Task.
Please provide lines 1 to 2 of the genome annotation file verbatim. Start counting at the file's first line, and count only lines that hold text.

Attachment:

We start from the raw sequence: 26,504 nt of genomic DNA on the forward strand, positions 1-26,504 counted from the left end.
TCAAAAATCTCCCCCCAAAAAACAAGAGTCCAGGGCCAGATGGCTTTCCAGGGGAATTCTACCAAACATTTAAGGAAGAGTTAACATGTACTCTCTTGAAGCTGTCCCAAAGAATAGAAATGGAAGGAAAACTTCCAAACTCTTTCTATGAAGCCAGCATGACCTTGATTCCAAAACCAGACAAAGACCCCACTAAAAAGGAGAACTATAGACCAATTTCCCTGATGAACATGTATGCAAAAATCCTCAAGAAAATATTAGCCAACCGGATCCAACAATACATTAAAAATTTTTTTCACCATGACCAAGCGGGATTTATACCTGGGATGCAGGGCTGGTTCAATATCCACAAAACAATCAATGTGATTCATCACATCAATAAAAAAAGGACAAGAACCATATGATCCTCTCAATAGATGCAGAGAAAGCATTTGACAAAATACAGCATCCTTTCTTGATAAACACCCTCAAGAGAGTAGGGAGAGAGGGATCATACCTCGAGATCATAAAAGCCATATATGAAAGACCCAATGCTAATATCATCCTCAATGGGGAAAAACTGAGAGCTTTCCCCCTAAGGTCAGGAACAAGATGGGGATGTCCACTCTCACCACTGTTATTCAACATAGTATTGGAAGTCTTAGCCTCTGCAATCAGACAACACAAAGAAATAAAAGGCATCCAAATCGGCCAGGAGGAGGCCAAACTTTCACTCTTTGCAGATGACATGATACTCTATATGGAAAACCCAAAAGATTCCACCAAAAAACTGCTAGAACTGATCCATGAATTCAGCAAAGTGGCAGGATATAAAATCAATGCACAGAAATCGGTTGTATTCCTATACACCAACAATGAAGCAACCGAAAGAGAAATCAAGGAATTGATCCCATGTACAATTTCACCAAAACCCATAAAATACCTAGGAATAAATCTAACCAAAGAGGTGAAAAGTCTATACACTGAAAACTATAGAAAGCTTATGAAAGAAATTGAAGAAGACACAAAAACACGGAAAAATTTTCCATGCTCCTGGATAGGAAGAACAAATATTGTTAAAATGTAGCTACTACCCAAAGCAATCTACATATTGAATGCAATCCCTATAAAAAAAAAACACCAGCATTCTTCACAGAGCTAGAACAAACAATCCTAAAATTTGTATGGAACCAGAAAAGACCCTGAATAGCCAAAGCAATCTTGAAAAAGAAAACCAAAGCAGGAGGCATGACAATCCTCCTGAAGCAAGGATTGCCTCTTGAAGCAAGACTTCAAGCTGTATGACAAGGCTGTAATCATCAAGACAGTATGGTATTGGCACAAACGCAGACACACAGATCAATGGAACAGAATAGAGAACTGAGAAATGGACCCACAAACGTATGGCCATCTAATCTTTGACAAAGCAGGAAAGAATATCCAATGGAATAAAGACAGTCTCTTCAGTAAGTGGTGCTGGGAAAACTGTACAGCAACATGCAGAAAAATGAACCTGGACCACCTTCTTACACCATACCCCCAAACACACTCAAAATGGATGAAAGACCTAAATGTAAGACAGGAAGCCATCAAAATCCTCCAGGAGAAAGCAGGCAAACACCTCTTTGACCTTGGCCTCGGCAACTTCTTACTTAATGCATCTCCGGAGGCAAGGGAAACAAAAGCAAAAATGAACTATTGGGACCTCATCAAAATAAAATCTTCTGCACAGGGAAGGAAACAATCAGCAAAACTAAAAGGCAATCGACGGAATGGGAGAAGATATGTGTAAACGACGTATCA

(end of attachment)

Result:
We start from the raw sequence: 26,504 nt of genomic DNA on the forward strand, positions 1-26,504 counted from the left end.
TCAAAAATCTCCCCCCAAAAAACAAGAGTCCAGGGCCAGATGGCTTTCCAGGGGAATTCTACCAAACATTTAAGGAAGAGTTAACATGTACTCTCTTGAAGCTGTCCCAAAGAATAGAAATGGAAGGAAAACTTCCAAACTCTTTCTATGAAGCCAGCATGACCTTGATTCCAAAACCAGACAAAGACCCCACTAAAAAGGAGAACTATAGACCAATTTCCCTGATGAACATGTATGCAAAAATCCTCAAGAAAATATTAGCCAACCGGATCCAACAATACATTAAAAATTTTTTTCACCATGACCAAGCGGGATTTATACCTGGGATGCAGGGCTGGTTCAATATCCACAAAACAATCAATGTGATTCATCACATCAATAAAAAAAGGACAAGAACCATATGATCCTCTCAATAGATGCAGAGAAAGCATTTGACAAAATACAGCATCCTTTCTTGATAAACACCCTCAAGAGAGTAGGGAGAGAGGGATCATACCTCGAGATCATAAAAGCCATATATGAAAGACCCAATGCTAATATCATCCTCAATGGGGAAAAACTGAGAGCTTTCCCCCTAAGGTCAGGAACAAGATGGGGATGTCCACTCTCACCACTGTTATTCAACATAGTATTGGAAGTCTTAGCCTCTGCAATCAGACAACACAAAGAAATAAAAGGCATCCAAATCGGCCAGGAGGAGGCCAAACTTTCACTCTTTGCAGATGACATGATACTCTATATGGAAAACCCAAAAGATTCCACCAAAAAACTGCTAGAACTGATCCATGAATTCAGCAAAGTGGCAGGATATAAAATCAATGCACAGAAATCGGTTGTATTCCTATACACCAACAATGAAGCAACCGAAAGAGAAATCAAGGAATTGATCCCATGTACAATTTCACCAAAACCCATAAAATACCTAGGAATAAATCTAACCAAAGAGGTGAAAAGTCTATACACTGAAAACTATAGAAAGCTTATGAAAGAAATTGAAGAAGACACAAAAACACGGAAAAATTTTCCATGCTCCTGGATAGGAAGAACAAATATTGTTAAAATGTAGCTACTACCCAAAGCAATCTACATATTGAATGCAATCCCTATAAAAAAAAAACACCAGCATTCTTCACAGAGCTAGAACAAACAATCCTAAAATTTGTATGGAACCAGAAAAGACCCTGAATAGCCAAAGCAATCTTGAAAAAGAAAACCAAAGCAGGAGGCATGACAATCCTCCTGAAGCAAGGATTGCCTCTTGAAGCAAGACTTCAAGCTGTATGACAAGGCTGTAATCATCAAGACAGTATGGTATTGGCACAAACGCAGACACACAGATCAATGGAACAGAATAGAGAACTGAGAAATGGACCCACAAACGTATGGCCATCTAATCTTTGACAAAGCAGGAAAGAATATCCAATGGAATAAAGACAGTCTCTTCAGTAAGTGGTGCTGGGAAAACTGTACAGCAACATGCAGAAAAATGAACCTGGACCACCTTCTTACACCATACCCCCAAACACACTCAAAATGGATGAAAGACCTAAATGTAAGACAGGAAGCCATCAAAATCCTCCAGGAGAAAGCAGGCAAACACCTCTTTGACCTTGGCCTCGGCAACTTCTTACTTAATGCATCTCCGGAGGCAAGGGAAACAAAAGCAAAAATGAACTATTGGGACCTCATCAAAATAAAATCTTCTGCACAGGGAAGGAAACAATCAGCAAAACTAAAAGGCAATCGACGGAATGGGAGAAGATATGTGTAAACGACGTATCA